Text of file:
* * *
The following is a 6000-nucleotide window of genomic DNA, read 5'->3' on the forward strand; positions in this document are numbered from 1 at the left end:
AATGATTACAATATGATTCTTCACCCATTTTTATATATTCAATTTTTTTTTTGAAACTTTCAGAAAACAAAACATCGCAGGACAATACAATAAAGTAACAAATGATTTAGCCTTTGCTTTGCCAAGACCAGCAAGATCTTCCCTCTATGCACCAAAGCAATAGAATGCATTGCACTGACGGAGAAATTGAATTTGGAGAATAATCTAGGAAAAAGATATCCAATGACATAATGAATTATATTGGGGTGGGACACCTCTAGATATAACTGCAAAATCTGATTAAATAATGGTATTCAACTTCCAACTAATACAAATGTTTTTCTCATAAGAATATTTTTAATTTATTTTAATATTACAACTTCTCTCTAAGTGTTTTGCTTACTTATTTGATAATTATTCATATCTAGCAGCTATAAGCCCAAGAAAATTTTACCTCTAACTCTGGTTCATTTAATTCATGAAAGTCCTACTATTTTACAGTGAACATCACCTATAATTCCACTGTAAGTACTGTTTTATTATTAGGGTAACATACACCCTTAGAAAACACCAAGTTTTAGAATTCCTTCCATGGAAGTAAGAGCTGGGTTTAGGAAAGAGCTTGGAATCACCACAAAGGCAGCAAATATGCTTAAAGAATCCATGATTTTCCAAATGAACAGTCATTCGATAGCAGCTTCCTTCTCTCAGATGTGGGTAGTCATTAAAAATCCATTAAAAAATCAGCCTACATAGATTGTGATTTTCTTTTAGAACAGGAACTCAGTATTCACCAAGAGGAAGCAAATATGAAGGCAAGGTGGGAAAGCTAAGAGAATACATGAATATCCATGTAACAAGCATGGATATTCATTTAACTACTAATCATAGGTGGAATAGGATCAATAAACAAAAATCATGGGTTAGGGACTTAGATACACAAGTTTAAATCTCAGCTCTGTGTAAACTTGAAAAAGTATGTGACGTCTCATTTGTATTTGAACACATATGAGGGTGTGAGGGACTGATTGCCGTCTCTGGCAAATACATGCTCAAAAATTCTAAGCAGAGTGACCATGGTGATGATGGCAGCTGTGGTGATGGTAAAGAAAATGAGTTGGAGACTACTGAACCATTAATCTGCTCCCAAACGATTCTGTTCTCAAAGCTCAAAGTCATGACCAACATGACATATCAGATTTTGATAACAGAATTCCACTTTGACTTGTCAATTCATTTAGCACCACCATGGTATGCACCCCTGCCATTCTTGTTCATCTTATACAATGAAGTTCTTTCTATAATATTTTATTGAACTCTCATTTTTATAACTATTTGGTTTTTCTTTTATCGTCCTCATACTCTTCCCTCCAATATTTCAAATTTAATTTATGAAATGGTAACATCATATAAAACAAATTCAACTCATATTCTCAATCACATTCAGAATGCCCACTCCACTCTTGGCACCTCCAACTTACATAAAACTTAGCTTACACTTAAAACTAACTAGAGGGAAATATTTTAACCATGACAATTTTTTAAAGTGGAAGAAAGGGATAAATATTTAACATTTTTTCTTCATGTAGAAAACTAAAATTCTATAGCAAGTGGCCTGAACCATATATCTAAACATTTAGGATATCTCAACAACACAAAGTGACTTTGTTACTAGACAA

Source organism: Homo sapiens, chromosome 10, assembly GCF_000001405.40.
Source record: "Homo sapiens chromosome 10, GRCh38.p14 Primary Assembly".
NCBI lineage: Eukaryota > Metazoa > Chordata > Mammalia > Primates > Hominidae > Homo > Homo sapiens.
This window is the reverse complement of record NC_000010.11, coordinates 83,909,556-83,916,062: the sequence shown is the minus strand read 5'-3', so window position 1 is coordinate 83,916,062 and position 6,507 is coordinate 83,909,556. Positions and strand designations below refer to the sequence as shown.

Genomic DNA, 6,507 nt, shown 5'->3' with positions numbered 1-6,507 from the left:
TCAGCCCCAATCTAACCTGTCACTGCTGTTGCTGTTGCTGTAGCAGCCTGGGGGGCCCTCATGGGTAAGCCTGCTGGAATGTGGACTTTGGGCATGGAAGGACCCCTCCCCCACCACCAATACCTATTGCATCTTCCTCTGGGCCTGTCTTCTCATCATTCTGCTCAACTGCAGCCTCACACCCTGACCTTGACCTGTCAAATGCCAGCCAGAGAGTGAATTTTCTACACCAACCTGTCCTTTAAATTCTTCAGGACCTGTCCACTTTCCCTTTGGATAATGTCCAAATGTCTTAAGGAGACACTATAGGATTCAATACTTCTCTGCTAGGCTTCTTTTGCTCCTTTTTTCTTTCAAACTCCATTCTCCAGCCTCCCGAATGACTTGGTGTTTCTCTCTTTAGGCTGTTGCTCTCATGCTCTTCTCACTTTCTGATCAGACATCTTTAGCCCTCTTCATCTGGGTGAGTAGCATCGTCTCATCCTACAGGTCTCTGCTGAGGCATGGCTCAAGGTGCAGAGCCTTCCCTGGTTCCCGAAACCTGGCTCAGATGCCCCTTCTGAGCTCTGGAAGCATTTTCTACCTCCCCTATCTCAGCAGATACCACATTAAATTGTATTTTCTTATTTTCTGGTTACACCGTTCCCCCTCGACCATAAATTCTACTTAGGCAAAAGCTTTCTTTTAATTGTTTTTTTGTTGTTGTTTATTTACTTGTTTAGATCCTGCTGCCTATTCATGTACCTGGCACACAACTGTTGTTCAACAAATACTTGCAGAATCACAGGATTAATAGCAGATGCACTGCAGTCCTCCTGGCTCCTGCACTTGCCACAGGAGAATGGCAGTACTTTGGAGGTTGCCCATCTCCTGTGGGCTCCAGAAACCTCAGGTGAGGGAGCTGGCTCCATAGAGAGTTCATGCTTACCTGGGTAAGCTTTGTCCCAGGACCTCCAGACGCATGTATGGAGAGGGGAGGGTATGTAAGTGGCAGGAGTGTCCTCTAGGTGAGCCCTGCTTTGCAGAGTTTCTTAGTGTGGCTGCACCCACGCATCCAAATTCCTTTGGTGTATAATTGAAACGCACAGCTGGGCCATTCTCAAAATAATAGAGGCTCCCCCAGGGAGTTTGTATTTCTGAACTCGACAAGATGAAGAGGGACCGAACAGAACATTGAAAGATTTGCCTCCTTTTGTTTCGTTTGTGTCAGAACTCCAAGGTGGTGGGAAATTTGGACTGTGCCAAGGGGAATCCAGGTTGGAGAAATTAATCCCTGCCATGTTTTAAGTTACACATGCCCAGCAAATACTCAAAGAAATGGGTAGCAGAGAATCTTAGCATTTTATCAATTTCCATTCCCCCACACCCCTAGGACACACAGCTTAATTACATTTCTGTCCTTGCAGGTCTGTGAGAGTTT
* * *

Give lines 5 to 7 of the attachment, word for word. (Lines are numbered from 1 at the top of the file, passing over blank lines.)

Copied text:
NCBI lineage: Eukaryota > Metazoa > Chordata > Mammalia > Primates > Hominidae > Homo > Homo sapiens.
This window is the reverse complement of record NC_000010.11, coordinates 83,909,556-83,916,062: the sequence shown is the minus strand read 5'-3', so window position 1 is coordinate 83,916,062 and position 6,507 is coordinate 83,909,556. Positions and strand designations below refer to the sequence as shown.

Genomic DNA, 6,507 nt, shown 5'->3' with positions numbered 1-6,507 from the left: